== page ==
The Department of Homeland Security is undertaking nine private and three public cloud computing initiatives, establishing private cloud services to manage sensitive but unclassified information while using the public cloud for non-sensitive data.
"It should provide fuel for anyone calling for data breach legislation to include criminal sanctions ...," says Neal O'Farrell of the Identity Theft Council. "This was nothing short of a clumsy cover-up."
Ineffective or noncompliant security practices of service providers, the inability of customers to examine controls, the prospect of data leakage and the loss of data if a cloud service is terminated present challenges.
"With a company-issued device, you can issue a policy that says users have no rights of privacy over information on the device," says Javelin's Tom Wills. But with employee-owned devices? A whole new set of issues.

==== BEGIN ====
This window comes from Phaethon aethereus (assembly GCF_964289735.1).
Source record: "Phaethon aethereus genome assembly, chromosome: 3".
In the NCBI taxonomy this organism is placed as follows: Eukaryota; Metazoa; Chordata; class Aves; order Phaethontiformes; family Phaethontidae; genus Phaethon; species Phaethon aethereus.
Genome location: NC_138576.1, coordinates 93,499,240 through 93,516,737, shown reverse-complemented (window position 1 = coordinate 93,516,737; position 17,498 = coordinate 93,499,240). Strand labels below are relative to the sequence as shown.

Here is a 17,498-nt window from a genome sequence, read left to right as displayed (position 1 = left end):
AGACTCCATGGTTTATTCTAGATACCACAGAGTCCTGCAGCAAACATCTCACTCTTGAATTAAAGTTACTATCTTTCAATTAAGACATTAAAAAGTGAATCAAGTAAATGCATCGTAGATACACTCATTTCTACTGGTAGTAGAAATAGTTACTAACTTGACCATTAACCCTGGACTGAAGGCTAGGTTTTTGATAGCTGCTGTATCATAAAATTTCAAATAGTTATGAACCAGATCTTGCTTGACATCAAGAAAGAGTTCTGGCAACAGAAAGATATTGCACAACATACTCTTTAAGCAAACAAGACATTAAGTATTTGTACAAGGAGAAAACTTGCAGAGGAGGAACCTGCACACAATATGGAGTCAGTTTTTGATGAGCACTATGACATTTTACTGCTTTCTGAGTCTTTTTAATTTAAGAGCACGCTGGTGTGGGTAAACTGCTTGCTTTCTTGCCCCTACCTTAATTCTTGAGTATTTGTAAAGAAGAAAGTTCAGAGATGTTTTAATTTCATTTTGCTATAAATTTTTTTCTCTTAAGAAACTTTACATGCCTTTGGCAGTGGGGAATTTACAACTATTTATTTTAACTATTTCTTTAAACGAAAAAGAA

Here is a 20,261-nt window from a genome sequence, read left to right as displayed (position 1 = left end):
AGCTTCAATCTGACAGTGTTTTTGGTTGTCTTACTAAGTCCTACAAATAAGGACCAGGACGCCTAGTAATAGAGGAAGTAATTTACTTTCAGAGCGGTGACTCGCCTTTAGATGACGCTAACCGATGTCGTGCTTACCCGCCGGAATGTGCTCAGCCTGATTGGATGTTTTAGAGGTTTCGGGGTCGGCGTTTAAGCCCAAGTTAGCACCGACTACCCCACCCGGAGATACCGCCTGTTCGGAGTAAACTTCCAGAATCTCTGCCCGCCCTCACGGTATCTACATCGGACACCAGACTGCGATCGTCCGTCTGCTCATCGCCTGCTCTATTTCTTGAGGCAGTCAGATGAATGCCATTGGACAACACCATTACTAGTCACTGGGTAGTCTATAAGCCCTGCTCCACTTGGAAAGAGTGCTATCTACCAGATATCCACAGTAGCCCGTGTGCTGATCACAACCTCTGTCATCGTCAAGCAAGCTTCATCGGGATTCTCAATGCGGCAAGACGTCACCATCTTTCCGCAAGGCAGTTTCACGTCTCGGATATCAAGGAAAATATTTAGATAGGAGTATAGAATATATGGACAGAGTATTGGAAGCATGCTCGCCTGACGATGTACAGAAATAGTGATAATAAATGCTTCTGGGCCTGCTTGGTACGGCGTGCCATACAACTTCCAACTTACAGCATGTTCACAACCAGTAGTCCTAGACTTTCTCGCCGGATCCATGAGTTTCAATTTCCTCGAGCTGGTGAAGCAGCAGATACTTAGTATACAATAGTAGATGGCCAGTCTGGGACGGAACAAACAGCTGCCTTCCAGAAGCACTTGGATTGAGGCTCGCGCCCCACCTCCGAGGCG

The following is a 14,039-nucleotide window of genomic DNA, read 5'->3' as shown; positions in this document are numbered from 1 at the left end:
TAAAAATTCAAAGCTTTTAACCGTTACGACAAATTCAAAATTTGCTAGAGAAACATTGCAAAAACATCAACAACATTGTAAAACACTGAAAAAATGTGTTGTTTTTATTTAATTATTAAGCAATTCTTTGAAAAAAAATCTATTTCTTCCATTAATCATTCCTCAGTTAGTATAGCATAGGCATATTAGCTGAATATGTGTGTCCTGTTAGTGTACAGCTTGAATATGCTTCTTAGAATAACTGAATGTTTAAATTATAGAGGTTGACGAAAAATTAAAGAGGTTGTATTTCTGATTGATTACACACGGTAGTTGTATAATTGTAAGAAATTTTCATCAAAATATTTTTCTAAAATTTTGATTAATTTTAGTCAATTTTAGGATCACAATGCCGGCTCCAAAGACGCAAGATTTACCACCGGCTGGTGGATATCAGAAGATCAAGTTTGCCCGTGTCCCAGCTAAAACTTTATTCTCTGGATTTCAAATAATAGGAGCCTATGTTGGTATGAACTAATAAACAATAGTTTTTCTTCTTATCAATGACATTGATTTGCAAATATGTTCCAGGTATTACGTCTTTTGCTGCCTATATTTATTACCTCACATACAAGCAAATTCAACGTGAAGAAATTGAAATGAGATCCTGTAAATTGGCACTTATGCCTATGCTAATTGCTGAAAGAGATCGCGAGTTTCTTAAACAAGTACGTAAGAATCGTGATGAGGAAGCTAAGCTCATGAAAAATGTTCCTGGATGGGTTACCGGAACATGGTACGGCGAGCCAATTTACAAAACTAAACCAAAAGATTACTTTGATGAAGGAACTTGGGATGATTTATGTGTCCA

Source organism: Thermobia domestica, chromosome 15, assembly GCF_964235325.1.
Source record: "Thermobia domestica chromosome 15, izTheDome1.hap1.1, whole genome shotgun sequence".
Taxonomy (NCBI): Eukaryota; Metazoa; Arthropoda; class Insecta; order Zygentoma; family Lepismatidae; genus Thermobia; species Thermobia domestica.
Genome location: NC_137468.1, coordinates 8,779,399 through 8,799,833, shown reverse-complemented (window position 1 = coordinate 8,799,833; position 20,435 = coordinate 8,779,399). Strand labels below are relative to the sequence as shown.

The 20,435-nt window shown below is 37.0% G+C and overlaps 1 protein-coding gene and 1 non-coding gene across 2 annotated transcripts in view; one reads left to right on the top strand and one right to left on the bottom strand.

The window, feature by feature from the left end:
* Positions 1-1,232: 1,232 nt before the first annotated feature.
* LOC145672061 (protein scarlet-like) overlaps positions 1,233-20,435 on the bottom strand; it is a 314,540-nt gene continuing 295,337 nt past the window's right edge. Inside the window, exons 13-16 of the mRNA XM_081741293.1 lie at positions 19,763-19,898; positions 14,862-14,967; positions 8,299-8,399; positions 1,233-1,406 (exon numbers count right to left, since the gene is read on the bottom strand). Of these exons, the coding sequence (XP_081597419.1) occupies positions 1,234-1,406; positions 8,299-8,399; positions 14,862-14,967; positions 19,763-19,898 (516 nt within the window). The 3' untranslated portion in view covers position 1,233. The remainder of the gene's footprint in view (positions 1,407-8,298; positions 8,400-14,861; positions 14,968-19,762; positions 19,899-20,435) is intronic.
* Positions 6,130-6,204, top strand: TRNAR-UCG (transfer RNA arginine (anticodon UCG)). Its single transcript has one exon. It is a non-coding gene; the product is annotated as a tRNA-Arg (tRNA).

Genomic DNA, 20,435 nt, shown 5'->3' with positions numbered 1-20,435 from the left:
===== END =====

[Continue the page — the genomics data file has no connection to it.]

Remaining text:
The Department of Homeland Security becomes the first federal agency to award a task order using a General Services Administration's blanket purchase agreement for an infrastructure-as-a-service, cloud-computing offering, says GSA Assistant Commissioner Mary Davie.
Information security poses a major challenge to the widespread adoption of cloud computing, yet the Cloud Security Alliance, an association of cloud stakeholders, sees the cloud as a provider of information security services.
Whether you're preparing for the upcoming HIPAA compliance audits, pondering a move to cloud computing or developing a social media policy, it pays to get privacy and security tips from experts in the field.
Cloud computing contracts often assign certain liabilities to the customer. That means healthcare organizations, in some cases, may need additional insurance coverage, warns consultant Gerard Nussbaum.
Before entering a contract with a cloud computing vendor, it pays to do your homework on key privacy and security issues, three experts advise. They suggest demanding transparency into the details of all cloud operations.